LAFAYETTE, La. — The Lafayette Parish Sheriff’s Office has released a statement clarifying its relationship with Lafayette City-Parish District 4 Councilman Kenneth Boudreaux following a social media post from the Police Association of Lafayette questioning his work for the sheriff’s office while sitting on the council.
One of them is sponsored by Boudreaux and would amend the current operating budget to transfer $601,546 from the Juvenile Detention Home Fund to the Juvenile Assessment Center, which recently closed due to a lack of funding.
The post also contained a link to an article from Michael Lunsford of Citizens for a New Louisiana that questioned whether Boudreaux’s professional services contract with LPSO amounted to a conflict of interest.
The contract for professional services is through Boudreaux’s company, To the Front To the Top Consultants, LLC, and Sheriff Mark Garber that would have Boudreaux serve as an independent contractor to help coordinate volunteer operations by the sheriff’s office.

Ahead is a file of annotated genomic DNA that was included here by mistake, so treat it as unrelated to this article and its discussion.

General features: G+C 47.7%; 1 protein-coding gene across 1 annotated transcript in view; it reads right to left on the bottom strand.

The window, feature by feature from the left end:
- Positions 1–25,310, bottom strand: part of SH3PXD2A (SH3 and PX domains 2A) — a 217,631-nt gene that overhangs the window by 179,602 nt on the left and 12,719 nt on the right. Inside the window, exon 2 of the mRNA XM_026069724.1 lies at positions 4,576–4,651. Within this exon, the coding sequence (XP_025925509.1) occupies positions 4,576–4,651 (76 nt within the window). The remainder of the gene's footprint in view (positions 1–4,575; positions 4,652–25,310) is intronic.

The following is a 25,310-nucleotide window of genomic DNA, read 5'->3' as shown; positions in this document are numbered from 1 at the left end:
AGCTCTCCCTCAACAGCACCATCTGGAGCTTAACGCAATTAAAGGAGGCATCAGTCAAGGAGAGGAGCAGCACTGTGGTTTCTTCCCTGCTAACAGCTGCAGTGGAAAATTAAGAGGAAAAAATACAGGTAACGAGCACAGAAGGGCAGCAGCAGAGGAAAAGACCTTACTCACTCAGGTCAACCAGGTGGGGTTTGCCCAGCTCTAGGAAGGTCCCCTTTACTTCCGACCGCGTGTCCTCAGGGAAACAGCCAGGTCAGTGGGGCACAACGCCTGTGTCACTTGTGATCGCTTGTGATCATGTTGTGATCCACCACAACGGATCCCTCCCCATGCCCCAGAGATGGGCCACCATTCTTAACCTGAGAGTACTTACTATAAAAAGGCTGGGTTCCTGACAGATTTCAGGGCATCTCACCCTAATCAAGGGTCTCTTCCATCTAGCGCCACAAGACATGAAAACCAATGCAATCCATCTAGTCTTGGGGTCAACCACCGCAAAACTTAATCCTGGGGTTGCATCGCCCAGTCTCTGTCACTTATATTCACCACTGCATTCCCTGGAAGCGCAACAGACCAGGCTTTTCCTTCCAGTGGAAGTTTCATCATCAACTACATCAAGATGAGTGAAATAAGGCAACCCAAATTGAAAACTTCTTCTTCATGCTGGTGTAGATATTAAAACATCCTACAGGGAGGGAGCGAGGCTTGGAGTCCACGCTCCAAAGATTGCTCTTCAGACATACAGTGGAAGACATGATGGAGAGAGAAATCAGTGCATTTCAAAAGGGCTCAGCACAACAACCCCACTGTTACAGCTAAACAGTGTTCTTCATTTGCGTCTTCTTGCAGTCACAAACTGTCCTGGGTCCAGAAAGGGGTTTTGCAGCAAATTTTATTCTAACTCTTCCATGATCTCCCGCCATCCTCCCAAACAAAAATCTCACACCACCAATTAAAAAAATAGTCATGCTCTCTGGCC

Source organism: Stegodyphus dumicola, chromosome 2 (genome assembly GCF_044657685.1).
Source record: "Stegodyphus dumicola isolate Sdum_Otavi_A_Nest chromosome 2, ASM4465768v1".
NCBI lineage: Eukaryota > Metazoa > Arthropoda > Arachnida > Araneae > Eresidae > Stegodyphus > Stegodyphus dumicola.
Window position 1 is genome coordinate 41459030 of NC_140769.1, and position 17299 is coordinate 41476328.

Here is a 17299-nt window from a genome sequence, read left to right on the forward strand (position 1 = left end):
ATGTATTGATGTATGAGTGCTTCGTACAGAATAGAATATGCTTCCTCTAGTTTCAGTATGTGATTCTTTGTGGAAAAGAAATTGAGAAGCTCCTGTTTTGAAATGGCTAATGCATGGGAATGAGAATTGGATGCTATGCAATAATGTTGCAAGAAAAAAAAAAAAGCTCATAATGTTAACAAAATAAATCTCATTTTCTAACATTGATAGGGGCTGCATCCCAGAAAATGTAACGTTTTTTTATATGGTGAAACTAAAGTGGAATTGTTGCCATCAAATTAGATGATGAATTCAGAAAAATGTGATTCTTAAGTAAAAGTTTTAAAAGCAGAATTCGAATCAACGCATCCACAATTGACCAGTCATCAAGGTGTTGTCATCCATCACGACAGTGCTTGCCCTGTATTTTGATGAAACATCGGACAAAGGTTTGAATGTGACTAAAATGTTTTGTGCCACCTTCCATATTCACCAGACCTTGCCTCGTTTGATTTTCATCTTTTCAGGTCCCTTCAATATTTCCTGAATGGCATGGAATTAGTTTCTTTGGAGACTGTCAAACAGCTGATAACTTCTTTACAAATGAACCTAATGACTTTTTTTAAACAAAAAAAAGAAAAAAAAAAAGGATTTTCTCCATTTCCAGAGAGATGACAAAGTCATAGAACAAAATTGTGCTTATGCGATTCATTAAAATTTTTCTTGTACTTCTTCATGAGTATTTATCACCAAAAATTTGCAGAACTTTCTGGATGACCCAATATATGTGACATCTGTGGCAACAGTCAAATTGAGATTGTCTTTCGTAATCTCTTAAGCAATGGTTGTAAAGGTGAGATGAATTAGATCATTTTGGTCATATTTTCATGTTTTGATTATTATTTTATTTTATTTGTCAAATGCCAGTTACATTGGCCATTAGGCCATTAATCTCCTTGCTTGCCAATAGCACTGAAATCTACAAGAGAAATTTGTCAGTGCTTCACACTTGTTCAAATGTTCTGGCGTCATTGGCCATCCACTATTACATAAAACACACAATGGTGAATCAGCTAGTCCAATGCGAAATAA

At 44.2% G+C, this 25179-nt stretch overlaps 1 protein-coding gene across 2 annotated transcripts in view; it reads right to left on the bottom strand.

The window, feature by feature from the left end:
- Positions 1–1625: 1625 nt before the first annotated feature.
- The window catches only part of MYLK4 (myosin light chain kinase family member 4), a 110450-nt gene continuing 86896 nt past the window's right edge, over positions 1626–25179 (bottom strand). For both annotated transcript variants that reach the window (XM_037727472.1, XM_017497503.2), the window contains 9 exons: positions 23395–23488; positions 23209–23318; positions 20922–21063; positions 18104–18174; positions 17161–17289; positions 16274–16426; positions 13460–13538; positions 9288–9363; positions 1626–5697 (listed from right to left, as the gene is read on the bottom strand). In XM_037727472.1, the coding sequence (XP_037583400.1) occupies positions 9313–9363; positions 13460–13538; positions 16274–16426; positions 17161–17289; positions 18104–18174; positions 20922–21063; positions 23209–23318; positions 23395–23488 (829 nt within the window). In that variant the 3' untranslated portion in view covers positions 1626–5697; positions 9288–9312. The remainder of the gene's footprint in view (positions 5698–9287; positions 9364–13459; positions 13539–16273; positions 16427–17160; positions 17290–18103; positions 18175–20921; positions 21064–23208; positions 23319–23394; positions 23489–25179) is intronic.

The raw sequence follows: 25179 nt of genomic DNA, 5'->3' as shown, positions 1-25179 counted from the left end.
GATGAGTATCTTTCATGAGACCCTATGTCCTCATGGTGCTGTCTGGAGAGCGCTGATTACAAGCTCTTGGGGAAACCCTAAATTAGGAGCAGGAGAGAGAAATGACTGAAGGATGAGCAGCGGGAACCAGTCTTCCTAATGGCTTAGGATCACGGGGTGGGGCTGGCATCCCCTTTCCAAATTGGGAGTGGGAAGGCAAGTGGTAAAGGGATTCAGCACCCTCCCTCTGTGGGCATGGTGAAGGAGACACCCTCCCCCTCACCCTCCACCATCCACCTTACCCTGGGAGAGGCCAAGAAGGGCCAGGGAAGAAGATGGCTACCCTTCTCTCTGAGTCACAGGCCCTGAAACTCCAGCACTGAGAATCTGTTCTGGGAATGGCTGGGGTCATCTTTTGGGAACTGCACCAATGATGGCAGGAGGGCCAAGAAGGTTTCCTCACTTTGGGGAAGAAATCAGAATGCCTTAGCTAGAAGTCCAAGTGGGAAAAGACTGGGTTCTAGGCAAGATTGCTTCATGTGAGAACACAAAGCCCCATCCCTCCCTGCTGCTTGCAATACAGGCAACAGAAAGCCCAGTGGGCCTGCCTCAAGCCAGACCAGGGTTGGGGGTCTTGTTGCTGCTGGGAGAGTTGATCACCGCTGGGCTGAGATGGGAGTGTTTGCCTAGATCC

The agreement was entered into on April 9, 2018, for a term of one year and paid Boudreaux $5,550 per month along with the use of his very own specifically designated, marked LPSO vehicle.
“It has come to my attention that certain individuals are questioning Kenneth Boudreaux’s ability to provide contract services to the Sheriff’s Office while serving as a Lafayette city-parish council member," said LPSO Public Information Officer Lt. John Mowell in a statement released in response to the post.
"Prior to entering into a contract with the Sheriff’s Office, Boudreaux sought opinions, at our request, from the Attorney General's Office, Louisiana Board of Ethics and the Louisiana Legislative Auditor's Office," Mowell said. "Both the Ethics Board and AG’s opinion indicated that there was no conflict. The Auditor's office does not issue written opinions, however, Mr. Boudreaux recorded notes from his conversation with them.
"As it pertains to Mr. Boudreaux's ability to participate on items before the council, he also sought an additional opinion from the Ethics Board which in turn issued an opinion that indicated no conflict existed,” Mowell added.
KATC has reached out to Boudreaux and the police union, but is awaiting a response.
KATC also reached out to the Lafayette Police Department, which responded that they were not commenting on the issue and cannot regulate what the police union says or posts on social media since they are a non-profit organization protected under the First Amendment.
The ordinances will be formally introduced at Tuesday’s regular council meeting and voted on for final approval on Dec. 17.